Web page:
OLYMPIA, Wash. (PRNewswire) — At a recent legislative hearing in Olympia, the Washington State Horticultural Association and its lobbyist Jim Halstrom publicly opposed legislation (House Bill 2192) that would provide a relatively small amount of new water to allow apple and tree fruit growers to grow additional acreage of organic tree fruit.

N.J. Governor Allows Wine To Be Shipped To Homes

January 18, 2012 6:52 am

TRENTON, N.J. (AP) — New Jersey wine-drinkers can start getting their merlot and pinot grigio sent to their homes. Gov. Chris Christie on Tuesday signed a bill to allow small out-of-state wineries and New Jersey vineyards to ship their products directly to customers' homes. The law is intended to boost sales in New Jersey's fledgling wine industry.

Factory Output Lifts Economy

January 18, 2012 6:49 am

WASHINGTON (AP) — U.S. factories are roaring back from the depths of the recession, cranking out more machinery, vehicles and energy. Factory production has surged 15 percent above its lows of 2 1/2 years ago and is helping drive the economy's recovery. A jump in manufacturing output last month coincided with other data suggesting that the economy began 2012 with renewed vigor.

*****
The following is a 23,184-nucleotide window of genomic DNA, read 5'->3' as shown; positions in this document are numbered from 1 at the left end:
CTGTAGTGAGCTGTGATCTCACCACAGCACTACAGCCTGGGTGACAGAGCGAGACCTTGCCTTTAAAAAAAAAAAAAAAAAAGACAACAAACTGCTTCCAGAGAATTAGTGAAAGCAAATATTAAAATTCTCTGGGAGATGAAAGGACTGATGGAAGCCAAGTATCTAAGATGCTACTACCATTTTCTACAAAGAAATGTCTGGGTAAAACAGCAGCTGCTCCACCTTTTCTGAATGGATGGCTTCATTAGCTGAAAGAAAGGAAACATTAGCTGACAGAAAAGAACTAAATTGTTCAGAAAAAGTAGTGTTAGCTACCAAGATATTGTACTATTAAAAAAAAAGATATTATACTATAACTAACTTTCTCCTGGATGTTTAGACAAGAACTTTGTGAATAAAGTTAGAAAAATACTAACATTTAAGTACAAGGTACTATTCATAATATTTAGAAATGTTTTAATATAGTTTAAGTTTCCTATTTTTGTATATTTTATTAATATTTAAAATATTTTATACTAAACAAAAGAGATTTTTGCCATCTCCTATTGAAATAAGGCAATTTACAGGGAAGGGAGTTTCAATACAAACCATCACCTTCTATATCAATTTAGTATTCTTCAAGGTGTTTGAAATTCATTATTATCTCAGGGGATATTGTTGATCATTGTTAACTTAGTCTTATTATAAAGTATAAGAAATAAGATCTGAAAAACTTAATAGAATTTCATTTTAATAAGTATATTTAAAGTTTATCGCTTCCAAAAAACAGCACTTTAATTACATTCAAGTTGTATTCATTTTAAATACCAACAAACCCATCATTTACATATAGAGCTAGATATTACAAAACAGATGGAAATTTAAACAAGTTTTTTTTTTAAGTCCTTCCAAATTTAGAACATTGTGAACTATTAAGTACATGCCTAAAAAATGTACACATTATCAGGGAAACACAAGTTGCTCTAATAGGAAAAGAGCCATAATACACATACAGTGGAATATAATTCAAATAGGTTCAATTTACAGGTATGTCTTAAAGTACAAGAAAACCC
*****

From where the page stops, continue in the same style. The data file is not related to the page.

CDC: Binge Drinking A Bigger Problem Than Previously Thought

January 18, 2012 3:40 am

(CDC) — More than 38 million U.S. adults binge drink an average of four times a month and the most drinks they consume on average is eight according to a new Vital Signs report form the Centers for Disease Control and Prevention .  While binge drinking is more common among young adults ages 18–34, of those age 65 and older who report binge drinking, they do so more often – an average of five to six times a month.

Cott Corp. CFO Retiring

January 18, 2012 3:36 am

Beverage maker Cott Corp. announced Tuesday that Neal Cravens, its chief financial officer, is retiring. The company has appointed Jay Wells to take his place, effective March 20. Cravens will remain with Cott until the end of 2012 to help with the transition. Wells, 49, comes to Cott from Molson Coors Brewing Co.

Wheat Prices Fall As Plantings Rise

January 18, 2012 3:33 am

WICHITA, Kan. (AP) — Wheat prices tumbled Thursday as a government report showed the nation's farmers had planted winter wheat on much more of their land this season amid last year's higher prices and easing drought conditions in Kansas, Oklahoma and Texas. Across the country, the amount of winter wheat planted for harvest in 2012 was estimated at 41.

Extended Freeze Worries Calif. Citrus Growers

January 18, 2012 3:30 am

FRESNO, Calif. (AP) — California citrus growers are sweating a hard freeze that has blanketed the nation's largest fresh-fruit market in the midst of harvest. The National Weather Service said temperatures dropped to as low as 19 degrees in some regions early Tuesday. It forced orange farmers to fire up wind machines and flood groves with water to keep bitter cold air from settling.